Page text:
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Michigan police send soil samples to lab in latest search for Teamster boss Jimmy Hoffa

Investigators are following a lead that suggests the notorious Teamsters boss, Jimmy Hoffa, could be buried in Roseville, Mich. Hoffa was last seen in Oakland County, Mich., in 1975. NBC's John Yang reports.

Police in Roseville, Mich., drilled into the ground Friday and took soil samples in the latest effort to find the remains of notorious Teamsters boss Jimmy Hoffa.

Hank Walker/Time Life Pictures/Getty Images

Teamsters' boss Jimmy Hoffa in an undated image.

The decades-long investigation for Hoffa's body has had false leads before, and some experts are already knocking down the idea that Hoffa, who was last seen on July 30, 1975, outside a restaurant in Oakland County, Mich. -- 30 miles west of where police dug Friday -- could be buried in Roseville, a Detroit suburb.

The most recent investigation was launched after police in Roseville received a tip from a man in August who said he saw a body being buried underneath the driveway 35 years ago and "thinks it may have been Jimmy."

Police dug for about an hour and a half on Friday morning. They told NBC News' John Yang they were collecting soil samples around the home because ground-penetrating radar indicated the presence of something about two feet below the surface; officers came out of a shed with two cylindrical soil samples that were two inches in diameter and six feet long.

The soil samples are going to be hand-delivered by Roseville Police Chief James Berlin to a Michigan State University forensic anthropologist, who is expected to have the results of the samples as early as Monday afternoon. If human remains are found, the ground will be dug up.

The shed on the Roseville home's property is not the same one that was there when Hoffa disappeared in 1975, the police chief said. 

The tipster who prompted the search spoke with police on Aug. 22 and didn't come forward sooner out of fear, reported WDIV in Detroit.

Feisty and iron-willed in contract talks, Hoffa was an acquaintance of mobsters and adversary of federal officials. He spent time in prison for jury tampering. 

The day he disappeared, Hoffa was supposed to meet with a New Jersey Teamsters boss and a Detroit mafia captain. He was declared legally dead in 1982. 

Previous tips led police to excavate soil in 2006 at a horse farm more than 100 miles north of Detroit, rip up floorboards at a Detroit home in 2004 and search beneath a backyard pool north of the city in 2003.

There were even rumors that Hoffa's remains were ground up and tossed into a Florida swamp, entombed beneath Giants Stadium in New Jersey or obliterated in a mob-owned fat-rendering plant.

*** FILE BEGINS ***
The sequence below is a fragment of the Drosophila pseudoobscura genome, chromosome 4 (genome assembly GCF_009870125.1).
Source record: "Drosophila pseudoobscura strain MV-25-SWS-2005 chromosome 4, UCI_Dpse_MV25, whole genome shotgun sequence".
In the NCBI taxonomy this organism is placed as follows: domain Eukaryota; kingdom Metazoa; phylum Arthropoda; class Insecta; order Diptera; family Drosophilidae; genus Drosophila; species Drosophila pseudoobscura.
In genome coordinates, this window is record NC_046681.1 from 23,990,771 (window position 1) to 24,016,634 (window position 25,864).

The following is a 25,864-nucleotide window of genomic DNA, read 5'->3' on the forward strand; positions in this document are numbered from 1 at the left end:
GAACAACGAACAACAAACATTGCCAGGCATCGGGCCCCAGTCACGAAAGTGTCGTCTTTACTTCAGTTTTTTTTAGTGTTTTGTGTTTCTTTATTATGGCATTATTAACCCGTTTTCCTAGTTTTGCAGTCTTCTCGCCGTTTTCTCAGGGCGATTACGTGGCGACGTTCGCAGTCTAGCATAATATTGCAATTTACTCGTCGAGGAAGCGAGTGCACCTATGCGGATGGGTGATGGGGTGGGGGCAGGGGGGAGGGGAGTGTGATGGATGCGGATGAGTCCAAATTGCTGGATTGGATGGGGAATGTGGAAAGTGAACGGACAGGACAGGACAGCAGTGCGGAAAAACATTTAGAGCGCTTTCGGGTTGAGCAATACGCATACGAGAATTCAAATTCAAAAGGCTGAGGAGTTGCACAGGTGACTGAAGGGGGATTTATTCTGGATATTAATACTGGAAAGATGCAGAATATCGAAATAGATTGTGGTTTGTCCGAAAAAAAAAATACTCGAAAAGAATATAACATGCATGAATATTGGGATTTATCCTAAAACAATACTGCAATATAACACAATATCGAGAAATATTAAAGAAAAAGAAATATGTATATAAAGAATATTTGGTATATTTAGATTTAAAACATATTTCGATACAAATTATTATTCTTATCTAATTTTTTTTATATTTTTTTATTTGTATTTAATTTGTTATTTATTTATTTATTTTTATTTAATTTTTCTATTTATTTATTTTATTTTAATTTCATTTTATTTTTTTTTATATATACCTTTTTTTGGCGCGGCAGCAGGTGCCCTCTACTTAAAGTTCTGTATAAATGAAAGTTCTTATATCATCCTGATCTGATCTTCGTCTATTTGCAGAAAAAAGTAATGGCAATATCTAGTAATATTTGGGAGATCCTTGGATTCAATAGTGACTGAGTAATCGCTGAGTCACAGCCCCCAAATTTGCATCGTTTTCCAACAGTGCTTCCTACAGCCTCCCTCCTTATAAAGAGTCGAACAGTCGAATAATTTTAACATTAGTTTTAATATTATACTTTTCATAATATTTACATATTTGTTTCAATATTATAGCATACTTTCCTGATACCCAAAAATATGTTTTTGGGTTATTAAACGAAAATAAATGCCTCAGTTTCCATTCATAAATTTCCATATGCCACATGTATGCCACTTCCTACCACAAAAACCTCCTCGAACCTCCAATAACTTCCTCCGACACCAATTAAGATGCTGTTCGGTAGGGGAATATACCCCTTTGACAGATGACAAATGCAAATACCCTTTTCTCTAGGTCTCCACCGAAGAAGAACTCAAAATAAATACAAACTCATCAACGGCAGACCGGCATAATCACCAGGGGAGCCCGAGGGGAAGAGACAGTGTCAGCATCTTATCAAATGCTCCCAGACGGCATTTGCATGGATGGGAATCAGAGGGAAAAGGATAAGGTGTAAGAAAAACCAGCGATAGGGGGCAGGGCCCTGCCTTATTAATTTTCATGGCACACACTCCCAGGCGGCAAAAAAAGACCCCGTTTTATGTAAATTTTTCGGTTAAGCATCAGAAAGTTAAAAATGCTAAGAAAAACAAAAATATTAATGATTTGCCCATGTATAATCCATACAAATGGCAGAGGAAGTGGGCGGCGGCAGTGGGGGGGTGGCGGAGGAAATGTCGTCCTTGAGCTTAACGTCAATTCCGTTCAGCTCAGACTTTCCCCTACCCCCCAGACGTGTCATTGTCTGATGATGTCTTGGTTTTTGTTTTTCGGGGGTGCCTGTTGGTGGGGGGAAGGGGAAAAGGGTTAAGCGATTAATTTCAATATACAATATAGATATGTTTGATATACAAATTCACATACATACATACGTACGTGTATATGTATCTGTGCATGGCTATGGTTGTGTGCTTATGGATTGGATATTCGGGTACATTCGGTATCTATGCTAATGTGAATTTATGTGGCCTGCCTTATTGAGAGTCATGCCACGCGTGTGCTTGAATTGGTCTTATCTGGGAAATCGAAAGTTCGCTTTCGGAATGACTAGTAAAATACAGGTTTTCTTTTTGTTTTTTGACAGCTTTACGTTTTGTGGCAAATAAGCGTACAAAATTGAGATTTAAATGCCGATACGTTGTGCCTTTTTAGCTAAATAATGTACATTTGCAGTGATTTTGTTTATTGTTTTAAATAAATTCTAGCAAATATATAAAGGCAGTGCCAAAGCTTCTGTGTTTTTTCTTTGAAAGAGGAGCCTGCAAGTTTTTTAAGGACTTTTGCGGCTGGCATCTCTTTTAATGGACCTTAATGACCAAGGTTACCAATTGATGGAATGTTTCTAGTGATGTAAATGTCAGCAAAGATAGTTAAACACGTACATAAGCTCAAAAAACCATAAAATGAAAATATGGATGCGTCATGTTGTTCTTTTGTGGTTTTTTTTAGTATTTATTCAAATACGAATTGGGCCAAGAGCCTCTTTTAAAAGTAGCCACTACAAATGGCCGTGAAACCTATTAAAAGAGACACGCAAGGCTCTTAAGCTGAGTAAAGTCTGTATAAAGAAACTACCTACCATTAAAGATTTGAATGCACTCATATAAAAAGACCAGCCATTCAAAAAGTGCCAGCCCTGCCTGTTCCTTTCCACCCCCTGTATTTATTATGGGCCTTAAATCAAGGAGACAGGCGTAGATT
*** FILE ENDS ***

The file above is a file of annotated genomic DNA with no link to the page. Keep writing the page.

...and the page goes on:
Roseville is one of several inner-ring communities that grew quickly as unionized auto factory workers left Detroit in search of nicer homes and bigger yards.

Get the latest on the Jimmy Hoffa search from BreakingNews.com

News of the latest search has brought attention to the mostly working- and middle-class suburb from the curious and naysayers. Slowly moving vehicles have clogged the residential street where the home sits as camera-wielding neighbors snapped photos for keepsakes.

Police remove two large soil samples from a Michigan home based on a tip that Jimmy Hoffa's body may have been buried there decades ago. MSNBC's John Yang reports.

"I believe it's him. My sister said it is, and she's a psychic," Mike Smith said after ambling up to the home Thursday and shying a bit from the yellow police tape stretched across the driveway.

One theory that has endured was that the body was beneath the foundation of a downtown Detroit hockey stadium, said 57-year-old Cindi Frank, who snapped photos Thursday of the Roseville driveway.

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The daughter of a unionized driver and salesman for a Detroit bakery, Frank remembers conversations about Hoffa while he was alive and rumors about his fate.

"It was a family thing. Every time we'd go somewhere we'd say, 'Hey, I wonder if Jimmy Hoffa is buried there?'" Frank said. "It's just been one of those unsolved mysteries that's gone on for 30-something years. If he show up in Roseville ..."

Recently retired Detroit FBI chief Andrew Arena is among the doubters that the latest report will check out.

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"You've got to check it out, but this doesn't sound right," he told the AP. "The working theories that have developed over the years, this really doesn't fit any of those. If this was the mob and they killed somebody, I just don't see them burying the body basically at the intersection of a residential neighborhood with this guy standing there." 

Some think the least likely spot for him to turn up might just be the place he does.

"Maybe the most inconspicuous spot might be the place to stash a body or something," said 52-year-old Andrew Kacir, who lives across from the taped off driveway. 

The Associated Press contributed to this report.

Bill Pugliano / Getty Images

Police officials prepare to drill through a concrete driveway to obtain a soil sample that will be tested for signs of human decomposition at a site where a tipster reported that the body of former Teamster's union boss Jimmy Hoffa could be buried in Roseville, Mich.

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